However, what if the shift we can make is far simpler? What if, right now, you wrote down 3 things you could do to relieve the current stress you feel. Make sure what you write down is realistic. Also, see if it could be an action item in this moment. Think of each of the 3 items more like “baby steps” versus “grand schemes.”

My Stress Story

To be honest, I am living a daily stress story. I am married with children and my parents are still living. Every family member needs something that I am not able to provide on a regular basis.

There was point in my life where I felt like all of my family’s needs were crashing around me. I was so stressed that I was minimally functioning.

One of my biggest shifts occurred when I finally heard what my Jungian psychologist drew out of me. I heard myself saying, “I can’t control it.” And with the recognition that I could not control the house of cards as it all fell, I learned to become a better witness to the cards falling and to my life.

It’s like being in meditation when you “witness your thoughts.” Well, I brought that practice into my daily life and interactions. I began witnessing, more.

And, I think becoming the “witness of my life” as I move through my life helped save me from completely breaking.

Also, I have to be 100% honest, my neighbor told me to get back on bicycle and ride it. She wasn’t speaking in a metaphor, either. I had stopped moving due to the stress response. You know, fight, flight, freeze? I had frozen.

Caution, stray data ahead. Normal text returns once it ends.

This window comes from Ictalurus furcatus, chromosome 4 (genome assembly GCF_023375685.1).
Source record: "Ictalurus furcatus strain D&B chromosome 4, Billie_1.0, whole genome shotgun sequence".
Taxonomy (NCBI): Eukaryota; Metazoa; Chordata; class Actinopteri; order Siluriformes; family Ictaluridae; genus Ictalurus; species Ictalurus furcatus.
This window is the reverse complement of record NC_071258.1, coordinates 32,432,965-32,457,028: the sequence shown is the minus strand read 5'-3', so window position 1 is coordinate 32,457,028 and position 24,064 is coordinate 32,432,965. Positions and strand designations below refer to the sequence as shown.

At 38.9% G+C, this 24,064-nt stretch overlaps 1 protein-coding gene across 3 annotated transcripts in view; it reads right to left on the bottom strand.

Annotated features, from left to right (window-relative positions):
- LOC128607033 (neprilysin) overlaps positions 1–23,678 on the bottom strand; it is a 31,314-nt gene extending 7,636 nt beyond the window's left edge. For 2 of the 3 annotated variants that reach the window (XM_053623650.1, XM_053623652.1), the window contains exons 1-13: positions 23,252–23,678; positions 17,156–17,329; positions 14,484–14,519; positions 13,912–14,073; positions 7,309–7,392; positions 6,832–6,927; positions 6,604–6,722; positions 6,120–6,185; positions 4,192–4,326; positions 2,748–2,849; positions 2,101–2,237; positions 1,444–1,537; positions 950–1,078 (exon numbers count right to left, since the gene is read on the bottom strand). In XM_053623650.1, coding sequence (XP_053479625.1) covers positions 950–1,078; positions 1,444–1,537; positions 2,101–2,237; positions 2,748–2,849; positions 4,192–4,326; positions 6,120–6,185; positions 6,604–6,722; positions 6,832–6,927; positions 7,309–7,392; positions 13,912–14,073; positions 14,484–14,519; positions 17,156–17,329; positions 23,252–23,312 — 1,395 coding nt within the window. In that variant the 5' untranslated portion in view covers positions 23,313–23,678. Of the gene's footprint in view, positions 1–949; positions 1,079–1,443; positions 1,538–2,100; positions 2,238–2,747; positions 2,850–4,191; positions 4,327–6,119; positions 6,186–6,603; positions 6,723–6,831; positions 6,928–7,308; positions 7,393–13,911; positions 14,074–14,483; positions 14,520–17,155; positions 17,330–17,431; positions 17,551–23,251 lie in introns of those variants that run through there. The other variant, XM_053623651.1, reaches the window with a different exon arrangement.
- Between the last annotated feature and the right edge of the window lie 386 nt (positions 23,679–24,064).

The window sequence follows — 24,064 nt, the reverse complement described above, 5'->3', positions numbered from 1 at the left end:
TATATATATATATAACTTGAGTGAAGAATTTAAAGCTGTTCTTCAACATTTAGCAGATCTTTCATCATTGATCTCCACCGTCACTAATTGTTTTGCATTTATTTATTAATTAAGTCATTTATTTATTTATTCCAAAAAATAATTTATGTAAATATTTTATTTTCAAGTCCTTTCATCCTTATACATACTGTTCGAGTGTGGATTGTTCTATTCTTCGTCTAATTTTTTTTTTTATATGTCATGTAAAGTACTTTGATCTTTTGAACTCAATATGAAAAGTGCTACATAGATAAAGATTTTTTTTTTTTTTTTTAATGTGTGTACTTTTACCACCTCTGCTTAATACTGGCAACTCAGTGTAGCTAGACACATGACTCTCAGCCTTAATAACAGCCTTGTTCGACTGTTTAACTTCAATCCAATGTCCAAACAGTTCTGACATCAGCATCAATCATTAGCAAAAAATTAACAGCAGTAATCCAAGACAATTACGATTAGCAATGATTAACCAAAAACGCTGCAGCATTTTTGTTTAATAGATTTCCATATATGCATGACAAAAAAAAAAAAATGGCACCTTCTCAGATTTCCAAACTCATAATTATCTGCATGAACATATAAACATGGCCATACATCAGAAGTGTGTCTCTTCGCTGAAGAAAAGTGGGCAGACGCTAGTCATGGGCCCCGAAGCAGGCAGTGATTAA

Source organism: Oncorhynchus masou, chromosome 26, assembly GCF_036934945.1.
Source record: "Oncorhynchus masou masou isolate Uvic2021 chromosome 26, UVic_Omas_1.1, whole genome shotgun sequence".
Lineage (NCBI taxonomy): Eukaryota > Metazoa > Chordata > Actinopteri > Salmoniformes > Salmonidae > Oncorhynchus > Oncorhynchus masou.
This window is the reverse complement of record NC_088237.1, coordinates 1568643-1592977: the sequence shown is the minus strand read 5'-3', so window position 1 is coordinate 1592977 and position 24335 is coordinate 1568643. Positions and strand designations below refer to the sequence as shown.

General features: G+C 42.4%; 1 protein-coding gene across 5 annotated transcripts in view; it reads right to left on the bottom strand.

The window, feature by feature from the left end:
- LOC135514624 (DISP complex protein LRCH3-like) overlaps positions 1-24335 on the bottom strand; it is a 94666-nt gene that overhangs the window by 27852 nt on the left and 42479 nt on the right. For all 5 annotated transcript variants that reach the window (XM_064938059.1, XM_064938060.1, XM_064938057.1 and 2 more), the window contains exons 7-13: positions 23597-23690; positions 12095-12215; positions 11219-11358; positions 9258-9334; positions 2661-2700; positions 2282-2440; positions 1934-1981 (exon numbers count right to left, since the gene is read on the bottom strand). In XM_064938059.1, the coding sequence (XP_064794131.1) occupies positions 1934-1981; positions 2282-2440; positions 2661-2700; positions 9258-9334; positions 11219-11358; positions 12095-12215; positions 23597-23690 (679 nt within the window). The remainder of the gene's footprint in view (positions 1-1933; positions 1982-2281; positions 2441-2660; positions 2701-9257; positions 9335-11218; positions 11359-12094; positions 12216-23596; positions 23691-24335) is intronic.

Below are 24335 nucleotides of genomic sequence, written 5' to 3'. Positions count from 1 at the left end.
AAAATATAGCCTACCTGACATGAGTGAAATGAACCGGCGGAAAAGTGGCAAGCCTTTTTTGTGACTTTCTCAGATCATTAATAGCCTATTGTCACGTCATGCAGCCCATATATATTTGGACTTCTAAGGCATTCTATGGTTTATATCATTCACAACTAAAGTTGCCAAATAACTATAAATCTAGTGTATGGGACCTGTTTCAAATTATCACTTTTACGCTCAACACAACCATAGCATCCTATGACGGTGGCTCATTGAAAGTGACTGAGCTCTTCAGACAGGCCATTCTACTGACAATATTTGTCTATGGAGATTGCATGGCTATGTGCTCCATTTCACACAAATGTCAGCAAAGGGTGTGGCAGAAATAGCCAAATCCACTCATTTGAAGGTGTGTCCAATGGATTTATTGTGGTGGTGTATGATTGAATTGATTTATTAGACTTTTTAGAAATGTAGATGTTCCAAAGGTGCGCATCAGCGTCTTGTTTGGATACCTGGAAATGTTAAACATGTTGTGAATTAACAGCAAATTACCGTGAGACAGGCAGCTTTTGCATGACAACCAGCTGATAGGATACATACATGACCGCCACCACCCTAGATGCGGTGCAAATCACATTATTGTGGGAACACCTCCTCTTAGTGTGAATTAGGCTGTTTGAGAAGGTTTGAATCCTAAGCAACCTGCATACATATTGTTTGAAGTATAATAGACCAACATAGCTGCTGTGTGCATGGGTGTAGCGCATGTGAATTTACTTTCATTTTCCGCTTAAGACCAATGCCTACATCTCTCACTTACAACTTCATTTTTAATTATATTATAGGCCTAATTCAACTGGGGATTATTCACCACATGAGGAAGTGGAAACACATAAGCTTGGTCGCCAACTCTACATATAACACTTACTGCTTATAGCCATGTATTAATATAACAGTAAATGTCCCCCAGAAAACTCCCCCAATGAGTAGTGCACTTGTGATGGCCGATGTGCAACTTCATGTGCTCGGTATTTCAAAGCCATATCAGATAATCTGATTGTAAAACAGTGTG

Stress as an Invitation

I think of stress now as good thing because it invites me to move. The movement might be my thoughts as I transition from the “actor” to the “witness of the actor.”

Or stress invites me to go a yoga or dance class.

Stress always offers me an invitation to make a choice for a new way of thinking or moving. So, there it is. That’s how I think stress can be a good thing.

My Invitation to You

I hope you’ll get moving! If you need a quick movement practice, try this chair yoga practice.

Chair Yoga

And if you are really tired and are in the exhausted state of a stress response, practice this sequence on the floor. Use a belt or rope if you don’t have a yoga strap.

Reduce Tension, Pain, and Stress in your Legs and Back

Breathe to Reduce Stress

Finally, breathing practices are proven to help reduce stress and tension. Breathing and awareness of your breath is quick, easy, and free. If needed, I have more free practices for you to help you feel better.

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about the author

Lisa Long, M.A.

Lisa Long wants to live in a world where Love gives you a "permission slip" to drop the mask and be who you are. Known for her hearty and full-body laugh, Lisa meets people where they are in the present moment. She passionately believes in the healing potential of movement. As a teacher and producer/writer, her work has been featured on Good For You blog, CBS television station affiliates, and telelvision cable channel networks as well her print manual called "Home Practice: A Guide for Healing from Breast Cancer" was published by a 5 hospital health care network. When she's not helping others reach their fullest potential, you'll find Lisa hiking a trail to a waterfall or riding her bike at the beach. Her latest collaboration with a university launches in 2020.